It hasn’t taken long for businesses to jump on big data in a big way. The hype surrounding big data’s potential has only been circulating for a few years, but the technologies of big data are already disrupting the digital age — in 2014 alone, big data initiatives within companies were rapidly moving from the test phase to actual production.
The coming year will see big data evolving more into real-time usage, as new technologies enable enterprise functionality that can actually impact business. Here are some of the major developments poised to take place in big data for 2015.
More focus on data agility
The enormous potential behind big data lies in the ability to actually use it — which requires making sense out of massive streams of warehoused data and finding actionable connections. Data agility is crucial for any organization looking to move forward from capturing and managing data, to actively using the information.
However, traditional data warehouses and legacy databases aren’t fast or flexible enough to structure data into a usable format. In 2015, more organizations will transition away from legacy data resources and implement more agile platforms, with the ability to measure results in response times and operational impact rather than data volume.
Data lakes continue to evolve
The data lake, an object-based storage repository that stores structured, unstructured, and semi-structured raw data in native format, became highly popular in 2014 — mainly due to their scalability, agility, and cost effectiveness. This year, the data lake will evolve and gain more capabilities that will enable this platform to process data internally.
With an evolved data lake, large-scale enterprise processing platforms will be able to migrate from batch processing to real-time, with file-based, Hadoop, and database engine integration. The ability to store massive amounts of data will be less important than having access to tools that can process that data quickly, and pinpoint actionable trends and results.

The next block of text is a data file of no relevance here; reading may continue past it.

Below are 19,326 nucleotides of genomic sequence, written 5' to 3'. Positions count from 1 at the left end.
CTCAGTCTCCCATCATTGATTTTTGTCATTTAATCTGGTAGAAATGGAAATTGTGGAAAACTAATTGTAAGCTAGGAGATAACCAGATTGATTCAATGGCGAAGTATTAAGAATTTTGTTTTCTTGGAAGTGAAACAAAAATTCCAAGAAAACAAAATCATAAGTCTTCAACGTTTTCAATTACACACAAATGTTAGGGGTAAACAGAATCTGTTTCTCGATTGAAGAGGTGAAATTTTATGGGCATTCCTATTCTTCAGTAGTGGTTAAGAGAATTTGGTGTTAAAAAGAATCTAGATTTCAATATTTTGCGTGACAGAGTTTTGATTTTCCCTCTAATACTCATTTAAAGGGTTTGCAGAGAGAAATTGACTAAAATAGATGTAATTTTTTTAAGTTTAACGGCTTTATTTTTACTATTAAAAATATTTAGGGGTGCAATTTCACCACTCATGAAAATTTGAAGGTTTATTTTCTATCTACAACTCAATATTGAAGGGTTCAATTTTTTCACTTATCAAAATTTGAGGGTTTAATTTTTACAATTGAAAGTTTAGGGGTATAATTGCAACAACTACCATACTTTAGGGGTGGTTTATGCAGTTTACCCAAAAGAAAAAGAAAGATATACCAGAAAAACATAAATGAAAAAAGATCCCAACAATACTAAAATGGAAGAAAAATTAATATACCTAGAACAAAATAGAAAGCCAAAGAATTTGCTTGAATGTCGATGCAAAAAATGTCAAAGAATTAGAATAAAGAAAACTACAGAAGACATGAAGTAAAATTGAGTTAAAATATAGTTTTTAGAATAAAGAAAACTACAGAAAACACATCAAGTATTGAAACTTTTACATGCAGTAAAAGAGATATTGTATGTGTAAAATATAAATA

More organizations embrace self-service big data
Traditionally, companies using big data have tasked IT with establishing centralized structures before allowing users to access the data. This process creates a bottleneck that slows down business, discovery, and exploration. But more organizations are moving toward self-service structures as the comfort levels with structure-on-read increase.
With direct access to big data, developers, data scientists, and data analysts can explore data directly, without waiting for IT to establish structures. This will allow companies to reduce costs and time-to-implementation, leverage new sources of data, and respond quickly to both opportunities and threats.
New business models evolve through Hadoop vendor consolidation
Hadoop is a big name in big data, and initially large enterprises like Intel were investing in the development of their own Hadoop distribution. But even with the unusually rapid pace of global Hadoop adoption, the big data platform is still in the innovation stage — and more companies are turning to established Hadoop vendors for support in the stack. Intel, for example, stayed with its own distribution for just one year before switching to distribution vendor Cloudera.
This year, the evolution of open source software (OSS) platforms like Hadoop will continue, with new models blending deeper innovations and greater community involvement.
Enterprise architects take the lead
The hype surrounding big data is already giving way to real-world usage, and enterprise architects are leading the way. As the understanding of the Hadoop technology stack improves, professionals who have been working most closely within this platform are creating more sophisticated and well-defined requirements for big data applications that are highly usable and scalable.
Last year, the Hadoop ecosystem introduced a landslide of tools, applications, and components. This year, those tools will be put to use as enterprise architects work to integrate Hadoop into the data center, and deliver the type of big data business results that have until now existed only as possibilities.